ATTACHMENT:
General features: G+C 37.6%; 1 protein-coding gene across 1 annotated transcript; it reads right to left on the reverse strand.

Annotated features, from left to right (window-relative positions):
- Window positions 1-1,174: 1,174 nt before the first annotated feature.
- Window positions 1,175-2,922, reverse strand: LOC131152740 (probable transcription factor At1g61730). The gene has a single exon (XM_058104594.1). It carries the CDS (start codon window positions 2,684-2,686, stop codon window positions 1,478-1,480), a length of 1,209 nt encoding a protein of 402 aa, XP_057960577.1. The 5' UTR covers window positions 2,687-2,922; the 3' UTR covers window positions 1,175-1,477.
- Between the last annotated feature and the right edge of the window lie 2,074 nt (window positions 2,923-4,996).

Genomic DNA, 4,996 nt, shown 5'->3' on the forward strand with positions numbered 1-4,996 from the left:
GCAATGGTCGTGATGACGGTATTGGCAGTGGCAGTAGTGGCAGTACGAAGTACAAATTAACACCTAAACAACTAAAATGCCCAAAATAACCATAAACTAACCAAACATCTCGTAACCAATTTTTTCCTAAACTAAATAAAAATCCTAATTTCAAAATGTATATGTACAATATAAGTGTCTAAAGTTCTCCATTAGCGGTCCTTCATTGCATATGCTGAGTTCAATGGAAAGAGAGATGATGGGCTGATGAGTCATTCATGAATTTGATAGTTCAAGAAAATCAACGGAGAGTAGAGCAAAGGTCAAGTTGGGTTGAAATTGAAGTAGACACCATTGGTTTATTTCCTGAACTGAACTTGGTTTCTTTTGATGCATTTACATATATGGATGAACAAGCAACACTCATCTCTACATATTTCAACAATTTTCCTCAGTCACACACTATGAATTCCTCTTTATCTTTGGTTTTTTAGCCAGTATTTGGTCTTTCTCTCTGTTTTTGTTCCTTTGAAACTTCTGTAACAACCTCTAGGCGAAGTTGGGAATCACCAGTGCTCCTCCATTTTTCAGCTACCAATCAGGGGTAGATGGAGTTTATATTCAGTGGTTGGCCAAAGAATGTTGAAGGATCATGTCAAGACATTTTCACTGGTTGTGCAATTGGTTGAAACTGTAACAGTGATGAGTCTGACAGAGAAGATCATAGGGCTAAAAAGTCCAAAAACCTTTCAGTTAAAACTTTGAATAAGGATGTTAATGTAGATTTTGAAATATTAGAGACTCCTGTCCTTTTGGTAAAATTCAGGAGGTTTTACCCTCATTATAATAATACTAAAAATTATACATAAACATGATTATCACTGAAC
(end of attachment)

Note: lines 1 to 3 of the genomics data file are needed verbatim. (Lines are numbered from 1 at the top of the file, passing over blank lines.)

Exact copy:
General features: G+C 37.6%; 1 protein-coding gene across 1 annotated transcript; it reads right to left on the reverse strand.

Annotated features, from left to right (window-relative positions):
- Window positions 1-1,174: 1,174 nt before the first annotated feature.